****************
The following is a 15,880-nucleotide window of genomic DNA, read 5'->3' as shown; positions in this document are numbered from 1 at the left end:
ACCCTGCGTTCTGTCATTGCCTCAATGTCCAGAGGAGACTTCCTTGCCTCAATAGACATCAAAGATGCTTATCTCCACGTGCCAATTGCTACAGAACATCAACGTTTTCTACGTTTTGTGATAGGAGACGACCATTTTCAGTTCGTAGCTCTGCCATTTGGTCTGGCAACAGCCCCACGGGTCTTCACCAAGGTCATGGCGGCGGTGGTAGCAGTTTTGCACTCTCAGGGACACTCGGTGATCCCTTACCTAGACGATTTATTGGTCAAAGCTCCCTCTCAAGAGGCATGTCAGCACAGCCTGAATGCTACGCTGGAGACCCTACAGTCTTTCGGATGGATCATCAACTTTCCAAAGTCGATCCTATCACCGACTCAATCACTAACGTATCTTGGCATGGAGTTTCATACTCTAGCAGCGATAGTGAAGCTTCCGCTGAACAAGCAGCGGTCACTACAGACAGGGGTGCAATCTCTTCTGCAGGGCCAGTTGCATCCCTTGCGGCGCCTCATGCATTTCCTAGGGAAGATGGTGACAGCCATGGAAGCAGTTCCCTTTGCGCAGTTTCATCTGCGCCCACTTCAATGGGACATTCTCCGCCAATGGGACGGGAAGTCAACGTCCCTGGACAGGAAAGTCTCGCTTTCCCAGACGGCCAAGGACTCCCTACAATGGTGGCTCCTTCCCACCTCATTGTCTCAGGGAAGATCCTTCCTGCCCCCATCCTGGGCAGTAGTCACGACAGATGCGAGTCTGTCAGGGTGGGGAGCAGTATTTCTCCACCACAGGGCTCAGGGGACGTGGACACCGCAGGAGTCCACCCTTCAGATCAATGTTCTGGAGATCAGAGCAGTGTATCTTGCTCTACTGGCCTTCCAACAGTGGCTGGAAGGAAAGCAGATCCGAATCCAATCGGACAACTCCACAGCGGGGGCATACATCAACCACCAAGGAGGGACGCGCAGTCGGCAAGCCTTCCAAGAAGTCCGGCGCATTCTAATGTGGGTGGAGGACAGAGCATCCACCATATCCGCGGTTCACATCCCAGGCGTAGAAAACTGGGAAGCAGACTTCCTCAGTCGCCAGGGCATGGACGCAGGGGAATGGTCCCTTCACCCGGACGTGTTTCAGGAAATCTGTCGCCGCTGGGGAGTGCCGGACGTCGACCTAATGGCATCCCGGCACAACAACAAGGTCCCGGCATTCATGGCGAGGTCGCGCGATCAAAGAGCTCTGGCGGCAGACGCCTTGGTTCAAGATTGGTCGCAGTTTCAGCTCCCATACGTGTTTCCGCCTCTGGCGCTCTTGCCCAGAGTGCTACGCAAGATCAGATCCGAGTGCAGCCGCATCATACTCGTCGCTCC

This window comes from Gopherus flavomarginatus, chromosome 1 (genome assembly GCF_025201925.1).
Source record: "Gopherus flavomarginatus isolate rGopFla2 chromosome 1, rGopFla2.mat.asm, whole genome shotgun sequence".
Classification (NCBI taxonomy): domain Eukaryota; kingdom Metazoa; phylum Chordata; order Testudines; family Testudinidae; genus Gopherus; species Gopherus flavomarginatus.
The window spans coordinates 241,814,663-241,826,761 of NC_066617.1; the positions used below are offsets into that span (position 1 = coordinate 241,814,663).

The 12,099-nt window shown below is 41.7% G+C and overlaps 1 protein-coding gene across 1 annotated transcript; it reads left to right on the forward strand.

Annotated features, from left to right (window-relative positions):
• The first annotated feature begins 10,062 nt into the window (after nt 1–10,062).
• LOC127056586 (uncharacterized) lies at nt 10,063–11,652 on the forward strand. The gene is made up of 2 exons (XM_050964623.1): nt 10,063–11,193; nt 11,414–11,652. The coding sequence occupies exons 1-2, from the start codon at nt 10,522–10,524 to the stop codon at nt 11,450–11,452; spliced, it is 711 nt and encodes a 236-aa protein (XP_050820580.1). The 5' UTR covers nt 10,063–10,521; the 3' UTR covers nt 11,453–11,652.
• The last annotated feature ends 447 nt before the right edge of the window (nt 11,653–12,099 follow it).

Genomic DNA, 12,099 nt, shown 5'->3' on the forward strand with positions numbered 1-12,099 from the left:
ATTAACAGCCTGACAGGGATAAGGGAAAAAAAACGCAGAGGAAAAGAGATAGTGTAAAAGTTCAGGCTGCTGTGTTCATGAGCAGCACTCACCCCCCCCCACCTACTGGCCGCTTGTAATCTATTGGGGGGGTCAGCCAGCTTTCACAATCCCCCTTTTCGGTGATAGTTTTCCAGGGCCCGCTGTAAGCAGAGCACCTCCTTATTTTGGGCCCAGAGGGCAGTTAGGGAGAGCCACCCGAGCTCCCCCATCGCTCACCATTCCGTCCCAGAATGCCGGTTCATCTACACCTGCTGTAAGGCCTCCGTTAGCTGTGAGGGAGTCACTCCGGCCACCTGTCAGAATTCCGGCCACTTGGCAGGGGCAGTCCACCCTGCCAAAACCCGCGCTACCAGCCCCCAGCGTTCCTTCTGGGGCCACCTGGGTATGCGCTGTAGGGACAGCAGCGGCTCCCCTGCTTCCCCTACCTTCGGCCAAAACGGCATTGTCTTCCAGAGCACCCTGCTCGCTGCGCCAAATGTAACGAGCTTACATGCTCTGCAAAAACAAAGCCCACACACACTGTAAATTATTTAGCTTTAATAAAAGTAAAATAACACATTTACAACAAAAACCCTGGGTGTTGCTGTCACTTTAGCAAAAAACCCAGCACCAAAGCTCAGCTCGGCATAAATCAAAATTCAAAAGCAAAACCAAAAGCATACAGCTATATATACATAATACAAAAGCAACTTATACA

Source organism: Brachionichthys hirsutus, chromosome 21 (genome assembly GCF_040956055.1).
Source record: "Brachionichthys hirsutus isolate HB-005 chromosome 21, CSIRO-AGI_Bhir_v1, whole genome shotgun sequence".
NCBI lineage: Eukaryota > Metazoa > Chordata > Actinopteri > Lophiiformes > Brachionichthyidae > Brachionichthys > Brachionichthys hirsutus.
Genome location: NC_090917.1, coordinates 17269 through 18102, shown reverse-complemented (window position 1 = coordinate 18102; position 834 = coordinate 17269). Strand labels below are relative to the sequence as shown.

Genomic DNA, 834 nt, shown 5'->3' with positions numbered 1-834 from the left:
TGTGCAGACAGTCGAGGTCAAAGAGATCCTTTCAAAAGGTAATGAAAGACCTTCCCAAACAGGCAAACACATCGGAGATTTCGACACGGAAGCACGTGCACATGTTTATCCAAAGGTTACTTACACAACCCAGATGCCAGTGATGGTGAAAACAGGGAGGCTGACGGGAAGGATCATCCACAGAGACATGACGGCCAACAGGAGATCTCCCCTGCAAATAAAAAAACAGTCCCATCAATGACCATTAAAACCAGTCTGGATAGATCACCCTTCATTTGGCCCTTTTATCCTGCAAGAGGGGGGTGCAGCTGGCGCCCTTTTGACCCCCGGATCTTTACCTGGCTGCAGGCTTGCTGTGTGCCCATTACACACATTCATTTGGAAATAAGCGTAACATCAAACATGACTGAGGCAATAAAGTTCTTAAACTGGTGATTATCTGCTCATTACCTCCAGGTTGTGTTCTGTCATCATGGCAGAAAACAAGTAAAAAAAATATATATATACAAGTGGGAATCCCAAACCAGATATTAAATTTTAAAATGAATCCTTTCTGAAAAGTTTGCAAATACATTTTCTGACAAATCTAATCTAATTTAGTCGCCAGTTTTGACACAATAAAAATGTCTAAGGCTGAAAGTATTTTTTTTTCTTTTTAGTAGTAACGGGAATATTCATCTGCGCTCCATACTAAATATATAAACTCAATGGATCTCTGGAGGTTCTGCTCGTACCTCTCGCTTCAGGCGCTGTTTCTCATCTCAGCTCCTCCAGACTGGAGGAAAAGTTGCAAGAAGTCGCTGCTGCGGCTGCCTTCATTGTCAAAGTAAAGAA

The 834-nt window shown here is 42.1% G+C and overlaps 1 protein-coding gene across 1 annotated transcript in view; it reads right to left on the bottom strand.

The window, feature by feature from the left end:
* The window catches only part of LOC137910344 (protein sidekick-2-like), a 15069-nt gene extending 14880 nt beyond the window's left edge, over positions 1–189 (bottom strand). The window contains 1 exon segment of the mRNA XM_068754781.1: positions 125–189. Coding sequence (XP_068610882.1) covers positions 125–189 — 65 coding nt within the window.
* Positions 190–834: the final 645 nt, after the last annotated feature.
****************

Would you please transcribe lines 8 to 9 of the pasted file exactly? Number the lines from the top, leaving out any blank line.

Annotated features, from left to right (window-relative positions):
• The first annotated feature begins 10,062 nt into the window (after nt 1–10,062).